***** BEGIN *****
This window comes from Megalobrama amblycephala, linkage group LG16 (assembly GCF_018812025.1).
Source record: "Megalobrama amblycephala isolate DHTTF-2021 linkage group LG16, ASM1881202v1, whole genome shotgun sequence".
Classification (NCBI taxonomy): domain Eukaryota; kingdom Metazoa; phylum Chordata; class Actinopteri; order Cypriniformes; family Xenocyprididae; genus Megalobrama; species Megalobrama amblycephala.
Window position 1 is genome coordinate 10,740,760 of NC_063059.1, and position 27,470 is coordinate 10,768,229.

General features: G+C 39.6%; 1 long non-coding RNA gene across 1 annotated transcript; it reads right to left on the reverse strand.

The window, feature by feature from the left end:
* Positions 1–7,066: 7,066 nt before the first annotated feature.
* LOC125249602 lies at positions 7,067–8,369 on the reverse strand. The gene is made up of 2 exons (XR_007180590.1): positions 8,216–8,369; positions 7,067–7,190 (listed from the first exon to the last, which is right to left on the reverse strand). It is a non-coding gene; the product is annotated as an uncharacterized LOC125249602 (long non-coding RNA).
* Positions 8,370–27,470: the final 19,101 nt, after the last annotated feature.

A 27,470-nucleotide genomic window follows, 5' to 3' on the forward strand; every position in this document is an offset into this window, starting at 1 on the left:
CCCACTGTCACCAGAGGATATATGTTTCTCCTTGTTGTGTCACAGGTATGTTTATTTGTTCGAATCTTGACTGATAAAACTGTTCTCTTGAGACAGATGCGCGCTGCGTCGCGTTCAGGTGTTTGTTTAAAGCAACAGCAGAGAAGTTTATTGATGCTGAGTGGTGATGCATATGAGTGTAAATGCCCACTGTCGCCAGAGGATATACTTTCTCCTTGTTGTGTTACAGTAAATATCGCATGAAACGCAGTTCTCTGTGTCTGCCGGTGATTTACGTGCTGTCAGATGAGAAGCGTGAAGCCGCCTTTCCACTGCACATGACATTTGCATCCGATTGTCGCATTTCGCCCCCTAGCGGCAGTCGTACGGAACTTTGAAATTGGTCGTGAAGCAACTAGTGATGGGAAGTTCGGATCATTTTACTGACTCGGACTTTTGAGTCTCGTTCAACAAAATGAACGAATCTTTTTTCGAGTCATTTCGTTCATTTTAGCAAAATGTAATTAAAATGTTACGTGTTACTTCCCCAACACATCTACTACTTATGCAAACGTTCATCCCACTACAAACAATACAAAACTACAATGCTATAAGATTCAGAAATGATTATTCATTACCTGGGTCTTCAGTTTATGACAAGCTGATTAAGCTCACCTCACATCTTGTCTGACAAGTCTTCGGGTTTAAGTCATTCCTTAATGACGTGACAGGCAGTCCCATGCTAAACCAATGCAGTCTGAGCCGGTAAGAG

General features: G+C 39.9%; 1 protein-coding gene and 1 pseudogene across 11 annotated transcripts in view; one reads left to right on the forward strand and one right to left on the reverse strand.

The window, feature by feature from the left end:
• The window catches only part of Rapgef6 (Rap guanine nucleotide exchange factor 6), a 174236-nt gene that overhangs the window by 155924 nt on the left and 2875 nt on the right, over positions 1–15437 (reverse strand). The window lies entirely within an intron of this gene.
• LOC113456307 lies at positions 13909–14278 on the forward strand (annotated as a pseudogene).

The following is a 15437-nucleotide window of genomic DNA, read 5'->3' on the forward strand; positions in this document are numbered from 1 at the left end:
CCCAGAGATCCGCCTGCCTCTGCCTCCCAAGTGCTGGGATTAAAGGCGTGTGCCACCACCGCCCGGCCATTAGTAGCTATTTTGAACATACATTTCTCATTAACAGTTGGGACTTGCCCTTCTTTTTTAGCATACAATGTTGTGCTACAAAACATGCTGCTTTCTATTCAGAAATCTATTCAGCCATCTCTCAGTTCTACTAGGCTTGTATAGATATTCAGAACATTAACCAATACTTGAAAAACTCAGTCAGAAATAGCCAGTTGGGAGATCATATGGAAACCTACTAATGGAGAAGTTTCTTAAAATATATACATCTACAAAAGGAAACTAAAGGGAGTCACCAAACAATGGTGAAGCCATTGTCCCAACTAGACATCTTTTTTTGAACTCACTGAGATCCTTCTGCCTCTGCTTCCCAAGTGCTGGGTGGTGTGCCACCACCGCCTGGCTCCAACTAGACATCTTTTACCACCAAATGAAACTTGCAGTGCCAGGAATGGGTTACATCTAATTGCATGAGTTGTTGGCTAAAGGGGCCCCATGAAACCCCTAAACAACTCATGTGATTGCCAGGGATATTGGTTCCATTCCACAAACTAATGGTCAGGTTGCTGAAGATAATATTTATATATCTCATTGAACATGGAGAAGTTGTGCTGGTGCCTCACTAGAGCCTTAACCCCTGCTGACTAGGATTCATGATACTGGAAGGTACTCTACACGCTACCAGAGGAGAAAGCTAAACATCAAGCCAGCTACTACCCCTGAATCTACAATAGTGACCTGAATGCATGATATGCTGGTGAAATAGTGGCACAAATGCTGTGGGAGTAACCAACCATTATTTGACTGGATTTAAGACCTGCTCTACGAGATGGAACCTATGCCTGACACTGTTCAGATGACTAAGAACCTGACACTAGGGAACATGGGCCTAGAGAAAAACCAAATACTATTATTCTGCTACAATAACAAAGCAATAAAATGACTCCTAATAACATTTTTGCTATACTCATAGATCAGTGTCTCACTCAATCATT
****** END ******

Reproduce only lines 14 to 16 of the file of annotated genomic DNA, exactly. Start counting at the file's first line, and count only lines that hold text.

• The window catches only part of Rapgef6 (Rap guanine nucleotide exchange factor 6), a 174236-nt gene that overhangs the window by 155924 nt on the left and 2875 nt on the right, over positions 1–15437 (reverse strand). The window lies entirely within an intron of this gene.
• LOC113456307 lies at positions 13909–14278 on the forward strand (annotated as a pseudogene).

The following is a 15437-nucleotide window of genomic DNA, read 5'->3' on the forward strand; positions in this document are numbered from 1 at the left end: